He used to practice on the metal flap doors that dotted the sidewalks of Harlem. Tappety-tap-tap-tappety-tip. When it got too cold, he danced in the hallways of nearby apartment buildings. Tappety-tip-tip-tappety-tap.
One day, when he was 14, a fellow “hoofer” knocked on his door, said they needed somebody up at the Apollo, quick, let’s go. A few breathless minutes later, he was auditioning in the basement of the most famous theater in his universe, just him and his dream and the silver plates on his shoes. Tappety- tappety-tappety-tip!
“Not bad,” said the producer, stepping in alongside him. “Can you do this? . . .”
This was before the big war, before the South had heard of equal rights, before there was such a thing as Black History Month. Back then, nobody told you the band leaders you worked with, guys named Ellington, Hines, Basie, Calloway, would one day be considered legends. Or that the singers, Fitzgerald, Vaughn, Eckstine, would spawn generations of fans and imitators. Back then, you got $35 for seven days’ work, four shows a day, five on Saturday, and you danced your toes off.
“Can you do this?” Lloyd Storey says now, retelling the story. His hair is thinner and gray and he wears glasses. But when he rises from the chair to imitate the producer, his feet, in gray zip-up boots, the kind you buy in any shopping mall, begin to tap the carpet, heel-toe, heel-toe, and each touch is a gentle kiss of rhythm.
“Cross step,” he says. The left leg sweeps across the right. “Now pulls.” His arms yank in the air as if he’s trying to race a bus. Bumpety-bumpety-bum-bum-ba!
Stop. Smile. Back in the chair. “You know,” Storey says, “that producer wasn’t very good. I got the job pretty easy.” Dancing through danger
Back in those days, the ’30s and ’40s, Storey danced in theaters and fairs and gangsters’ night clubs. He could make white audiences applaud wildly, but after the show, he had to exit through the back door. Once, he was riding a bus with a touring cast in the deep South. A white man said his wife was pregnant, and asked Lloyd to surrender his seat, even though Lloyd was seated in the “colored section” — back of the bus — and there seemed to be seats up front.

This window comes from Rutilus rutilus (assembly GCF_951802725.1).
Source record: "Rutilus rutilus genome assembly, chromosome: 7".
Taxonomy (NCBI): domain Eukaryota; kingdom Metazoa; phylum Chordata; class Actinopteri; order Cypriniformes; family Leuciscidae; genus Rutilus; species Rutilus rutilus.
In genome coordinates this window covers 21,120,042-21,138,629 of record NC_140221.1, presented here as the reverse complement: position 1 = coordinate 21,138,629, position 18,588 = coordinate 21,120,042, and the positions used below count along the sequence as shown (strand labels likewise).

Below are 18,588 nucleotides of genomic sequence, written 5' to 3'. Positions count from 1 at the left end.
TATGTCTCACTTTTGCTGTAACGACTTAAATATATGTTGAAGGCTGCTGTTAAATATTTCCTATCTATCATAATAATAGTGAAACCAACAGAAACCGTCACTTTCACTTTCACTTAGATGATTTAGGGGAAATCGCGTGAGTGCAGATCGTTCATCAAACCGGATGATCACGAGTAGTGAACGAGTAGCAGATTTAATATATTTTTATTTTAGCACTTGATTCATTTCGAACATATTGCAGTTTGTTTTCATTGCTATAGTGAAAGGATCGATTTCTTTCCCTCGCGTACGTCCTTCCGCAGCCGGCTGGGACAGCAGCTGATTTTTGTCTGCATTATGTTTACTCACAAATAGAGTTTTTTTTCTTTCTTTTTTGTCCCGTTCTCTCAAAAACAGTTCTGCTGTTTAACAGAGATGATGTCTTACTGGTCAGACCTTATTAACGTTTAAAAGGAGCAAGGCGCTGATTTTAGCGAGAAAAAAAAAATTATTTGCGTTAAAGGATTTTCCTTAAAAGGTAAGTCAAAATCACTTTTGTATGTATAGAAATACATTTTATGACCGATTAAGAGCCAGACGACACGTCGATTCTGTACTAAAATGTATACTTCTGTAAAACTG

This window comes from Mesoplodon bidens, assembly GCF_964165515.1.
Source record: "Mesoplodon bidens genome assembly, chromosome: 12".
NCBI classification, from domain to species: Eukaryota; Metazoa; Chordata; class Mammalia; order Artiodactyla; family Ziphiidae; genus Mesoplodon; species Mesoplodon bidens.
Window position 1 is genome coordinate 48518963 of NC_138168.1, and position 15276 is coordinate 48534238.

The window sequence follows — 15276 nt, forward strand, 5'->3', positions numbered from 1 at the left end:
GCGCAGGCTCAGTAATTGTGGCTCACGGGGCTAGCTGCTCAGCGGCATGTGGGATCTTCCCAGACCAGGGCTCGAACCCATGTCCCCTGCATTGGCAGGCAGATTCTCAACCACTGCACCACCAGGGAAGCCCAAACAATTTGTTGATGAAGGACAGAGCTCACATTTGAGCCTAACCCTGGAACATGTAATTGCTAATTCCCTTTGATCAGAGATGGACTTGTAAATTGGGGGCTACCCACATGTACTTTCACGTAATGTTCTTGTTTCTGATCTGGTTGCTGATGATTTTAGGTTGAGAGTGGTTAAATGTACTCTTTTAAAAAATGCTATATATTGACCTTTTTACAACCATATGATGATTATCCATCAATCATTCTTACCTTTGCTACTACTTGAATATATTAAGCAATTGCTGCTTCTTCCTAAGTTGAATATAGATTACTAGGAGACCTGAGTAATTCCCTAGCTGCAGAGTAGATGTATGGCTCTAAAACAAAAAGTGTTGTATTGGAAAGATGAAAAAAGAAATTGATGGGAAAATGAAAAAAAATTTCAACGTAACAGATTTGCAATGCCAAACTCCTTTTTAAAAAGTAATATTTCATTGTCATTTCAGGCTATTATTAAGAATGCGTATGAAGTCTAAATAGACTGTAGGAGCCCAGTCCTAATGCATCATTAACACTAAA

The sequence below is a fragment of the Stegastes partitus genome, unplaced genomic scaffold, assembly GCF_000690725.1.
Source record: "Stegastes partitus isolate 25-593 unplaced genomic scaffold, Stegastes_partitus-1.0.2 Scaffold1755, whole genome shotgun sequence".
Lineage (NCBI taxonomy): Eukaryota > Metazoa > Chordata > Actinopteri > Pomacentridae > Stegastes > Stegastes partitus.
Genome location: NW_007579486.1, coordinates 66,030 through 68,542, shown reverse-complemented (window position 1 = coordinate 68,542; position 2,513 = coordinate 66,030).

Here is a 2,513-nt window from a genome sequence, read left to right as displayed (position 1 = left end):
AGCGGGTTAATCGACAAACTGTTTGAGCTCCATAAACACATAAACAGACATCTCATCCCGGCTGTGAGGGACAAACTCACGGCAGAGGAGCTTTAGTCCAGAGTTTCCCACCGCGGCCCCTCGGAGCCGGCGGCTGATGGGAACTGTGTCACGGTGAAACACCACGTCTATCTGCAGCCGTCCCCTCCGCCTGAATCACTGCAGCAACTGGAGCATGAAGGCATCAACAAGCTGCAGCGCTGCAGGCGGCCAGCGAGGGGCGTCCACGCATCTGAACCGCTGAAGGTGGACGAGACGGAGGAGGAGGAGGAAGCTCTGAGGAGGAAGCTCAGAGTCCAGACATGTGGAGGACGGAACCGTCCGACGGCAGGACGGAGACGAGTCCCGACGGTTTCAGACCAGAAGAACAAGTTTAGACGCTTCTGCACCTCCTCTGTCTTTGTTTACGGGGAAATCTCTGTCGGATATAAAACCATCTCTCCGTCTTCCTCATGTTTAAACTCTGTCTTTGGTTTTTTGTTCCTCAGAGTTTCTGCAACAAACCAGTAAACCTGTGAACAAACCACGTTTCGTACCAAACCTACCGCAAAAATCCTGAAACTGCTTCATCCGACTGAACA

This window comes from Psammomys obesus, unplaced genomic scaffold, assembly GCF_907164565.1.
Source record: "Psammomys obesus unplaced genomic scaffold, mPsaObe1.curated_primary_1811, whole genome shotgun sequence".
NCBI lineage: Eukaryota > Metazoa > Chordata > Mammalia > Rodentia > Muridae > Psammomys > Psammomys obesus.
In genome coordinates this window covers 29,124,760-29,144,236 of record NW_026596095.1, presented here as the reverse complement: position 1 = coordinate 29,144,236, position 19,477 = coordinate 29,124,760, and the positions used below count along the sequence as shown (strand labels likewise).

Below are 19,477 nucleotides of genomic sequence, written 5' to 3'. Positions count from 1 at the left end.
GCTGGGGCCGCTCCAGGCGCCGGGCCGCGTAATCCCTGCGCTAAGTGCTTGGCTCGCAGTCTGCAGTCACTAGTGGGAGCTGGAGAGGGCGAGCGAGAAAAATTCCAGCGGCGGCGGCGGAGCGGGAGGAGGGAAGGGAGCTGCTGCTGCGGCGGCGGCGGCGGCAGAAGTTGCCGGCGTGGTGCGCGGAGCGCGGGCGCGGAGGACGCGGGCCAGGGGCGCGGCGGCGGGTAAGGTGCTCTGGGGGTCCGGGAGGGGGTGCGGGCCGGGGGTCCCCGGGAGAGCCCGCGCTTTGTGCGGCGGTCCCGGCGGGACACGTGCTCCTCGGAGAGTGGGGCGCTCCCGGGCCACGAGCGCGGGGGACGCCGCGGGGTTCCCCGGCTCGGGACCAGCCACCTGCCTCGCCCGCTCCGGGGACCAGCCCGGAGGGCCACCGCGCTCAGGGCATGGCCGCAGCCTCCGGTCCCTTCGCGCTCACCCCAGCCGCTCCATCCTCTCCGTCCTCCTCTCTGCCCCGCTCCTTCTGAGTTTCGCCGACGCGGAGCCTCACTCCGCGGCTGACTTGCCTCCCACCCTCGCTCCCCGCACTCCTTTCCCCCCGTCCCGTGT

“Wouldn’t she be more comfortable in the white section?” Storey asked.
Next thing he knew, a sheriff came from the front of the bus and stuck a gun to Storey’s head. “Move or I’ll blow your brains out.”
Knew a man Bojangles and he danced for you . . . Do you remember that song? Well. Lloyd Storey really knew Bojangles. Worked in his troupe for several years. One day, Bojangles (whose real name was Bill Robinson) found Storey suckered into a card game with the older dancers. Poor Lloyd had already lost $17 of his $35 pay check.
“Let me take over,” Robinson whispered.
A half-hour later, he had won the money back. He handed it to Storey, then frowned. “And if I ever catch you gambling again, you’re fired!”
Storey laughs now. He rocks back in his chair. You wonder how one man can have so many stories and not be famous, not be on talk shows. This is Black History Month and kids in Detroit are asked to dig into the past. I wonder if they realize they are living in a gold mine. Remember their memories
There are people like Lloyd Storey all over this city, people with memories. Ask Storey about the black tap dancers who sold their routines to white movie musicals, but never got a mention. Ask him about the famous black singer who took the Apollo stage and began to croon songs he usually sang for white audiences. “The crowd booed so loud he stopped, ran to the band leader, and switched to a slower, bluesy number.”
Ask him about Ella, Duke, Basie. Ask him to dance. Lloyd Storey is still dancing. He has his own tap duo, called The Sultans, and he teaches part-time at the Center For Creative Studies in Detroit. Like his art, he seems timeless. Right now he is working with a 6-year-old boy named Amani Henry. They danced together a few months ago with Gregory Hines and the Detroit Symphony. Brought the house down.
Tappety-tappety-tip-tip-tap. This month, our kids will dig into books about Frederick Douglass and Martin Luther King. History. Yes. But history is
not always behind us, you know, not always on paper. Sometimes history is close enough to touch, right alongside us, tapping like a heartbeat.
To benefit CCS, Mitch Albom will host a celebrity roast of Red Wings coach Jacques Demers at the Embassy Suites in Southfield, at 7:30 p.m. Wednesday, March 7. Lloyd Storey and others will perform. Roasters include Steve Yzerman, Glen Hanlon, Chuck Daly and John Salley. Proceeds go to Detroit youths to study the arts at CCS. If interested, please phone Julie Pace at CCS, 831-2870.